I've been a writer for the Illinois CPA Society's INSIGHT Magazine for several years now, and in that time I've written about a broad variety of topics relating to personal finance, investing, the economy, professional development and more. It seems this experience has led many of my family, friends, neighbors and others to ask for some insight into how to handle their own financial futures. I wrote an article geared towards young professionals for INSIGHT called "Five Ways to Save", but really, the same tips can be expanded to apply to individuals of all ages looking to establish a financial plan.
Whether the economy actually is or isn't improving, bulletproofing your budget and solidifying your savings is going to be increasingly important for a successful future. Here's how to get started.
Maximize Your Earnings
If you're lucky enough to be employed by an organization that offers employee benefits, making the most of them is a must. Perks like insurance, employer-sponsored retirement plans and pre-tax payroll deductions can seriously trim out-of-pocket expenses and free up more cash to save and invest.
In most cases, a 401(k) is your best benefit when it comes to your financial future. Aside from the up-front tax savings, it's also one of the easiest ways to save for retirement. The key to 401(k)s is to take note of your employer's match. I strongly encourage you to contribute at least the minimum amount to receive the maximum match -- and more if you're able. Otherwise, you're leaving free money on the table.
If you feel savvy enough, take your 401(k) planning a step further by looking closely at the investment offerings. Many employer-sponsored retirement plans have a limited pool of mutual funds for you to invest in. Since this pool typically contains similarly performing funds, my suggestion is to invest in part based on the lowest expenses (always keep your goals and risk tolerance in mind, too). In my case, this is a Dryden S&P index fund with a net expense ratio of 0.62% -- about 0.5% less than the next similar fund available and more than 1% below the most expensive fund. You'll be surprised, but oftentimes low-cost index funds outperform more expensive managed funds.
Of course, it may be many years -- even decades -- before you can use your 401(k) funds without penalty, but other pre-tax payroll deductions can put more money in your pocket now. For example, having a portion of your salary deducted before payroll taxes for the purchase of transit fares, health club memberships, or a health savings account immediately reduces your taxable income, cuts down out-of-pocket expenses and simplifies your budget by eliminating the need to allocate the funds yourself.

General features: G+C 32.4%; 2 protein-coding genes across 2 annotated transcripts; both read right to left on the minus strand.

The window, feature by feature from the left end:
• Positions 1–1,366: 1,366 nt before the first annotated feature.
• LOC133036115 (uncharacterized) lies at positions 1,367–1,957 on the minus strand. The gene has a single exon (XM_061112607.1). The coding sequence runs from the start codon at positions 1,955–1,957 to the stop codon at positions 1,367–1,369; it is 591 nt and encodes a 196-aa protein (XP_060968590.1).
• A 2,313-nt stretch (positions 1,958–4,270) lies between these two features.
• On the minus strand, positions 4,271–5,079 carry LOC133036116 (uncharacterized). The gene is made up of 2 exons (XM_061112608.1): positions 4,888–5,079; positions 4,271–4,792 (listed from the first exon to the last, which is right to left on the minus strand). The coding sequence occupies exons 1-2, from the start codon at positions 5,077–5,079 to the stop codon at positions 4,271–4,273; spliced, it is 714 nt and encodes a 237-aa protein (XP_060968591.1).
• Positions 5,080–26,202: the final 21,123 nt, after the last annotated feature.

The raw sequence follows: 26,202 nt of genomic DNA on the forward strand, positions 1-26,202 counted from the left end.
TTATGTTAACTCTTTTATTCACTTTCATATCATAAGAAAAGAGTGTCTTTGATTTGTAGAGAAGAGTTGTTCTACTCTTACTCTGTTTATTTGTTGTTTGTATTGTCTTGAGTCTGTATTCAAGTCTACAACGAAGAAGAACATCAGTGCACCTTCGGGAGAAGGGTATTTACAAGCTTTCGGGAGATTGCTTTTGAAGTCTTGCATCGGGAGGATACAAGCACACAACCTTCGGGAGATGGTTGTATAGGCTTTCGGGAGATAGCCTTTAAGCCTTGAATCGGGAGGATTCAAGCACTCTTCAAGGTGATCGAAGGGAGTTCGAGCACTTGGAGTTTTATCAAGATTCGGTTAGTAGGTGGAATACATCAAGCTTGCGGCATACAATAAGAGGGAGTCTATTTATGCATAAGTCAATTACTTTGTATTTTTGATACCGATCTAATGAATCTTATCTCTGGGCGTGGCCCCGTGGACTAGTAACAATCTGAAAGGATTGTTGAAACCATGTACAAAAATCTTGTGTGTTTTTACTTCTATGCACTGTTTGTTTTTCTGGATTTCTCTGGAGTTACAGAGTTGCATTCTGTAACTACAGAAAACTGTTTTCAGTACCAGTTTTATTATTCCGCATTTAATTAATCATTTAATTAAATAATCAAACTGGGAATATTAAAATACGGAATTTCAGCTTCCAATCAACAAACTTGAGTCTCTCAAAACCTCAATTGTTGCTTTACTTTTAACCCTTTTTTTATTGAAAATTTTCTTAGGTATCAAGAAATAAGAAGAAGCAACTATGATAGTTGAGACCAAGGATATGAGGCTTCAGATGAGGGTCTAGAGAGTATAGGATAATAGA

And, when it comes to payroll taxes, if you're receiving a sizable tax return from Uncle Sam, try adjusting your withholdings. A big tax return may seem like a nice bonus, but realistically you just lent the government all of that money for free!
Look at the Long-Term
Even after maxing out your 401(k), you will likely need to build a bigger retirement nest egg. This is where a Roth IRA comes in handy. While a 401(k) offers a nice up-front tax deduction, the contributions and any earnings are taxed at redemption. Since your paycheck (i.e., take home pay) is already taxed, you need to be tax-conscious when saving and investing what's left. By utilizing a Roth IRA, your contributions and any earnings grow tax-free. A Roth IRA also grants you much greater flexibility in investment choices: stocks, ETFs, mutual funds, bonds, bullion, etc.
Personally, I like to invest my Roth IRA funds in dividend-paying stocks (I reinvest the dividends) and others that I think offer very high growth potential so I won't have to deal with the tax consequences later on. I also try to invest in diversified areas that I see as offering long-term value and growth based on global trends, my risk tolerance and investing timeline. Just to illustrate, my Roth IRA portfolio contains some of the following stocks as core positions: Altria (NYSE:MO), McEwen Mining (NYSE:MUX), Phillips 66 (NYSE:PSX), Raytheon (NYSE:RTN), Seadrill Limited (NYSE:SDRL), Seaspan (NYSE:SSW), and Verizon (NYSE:VZ).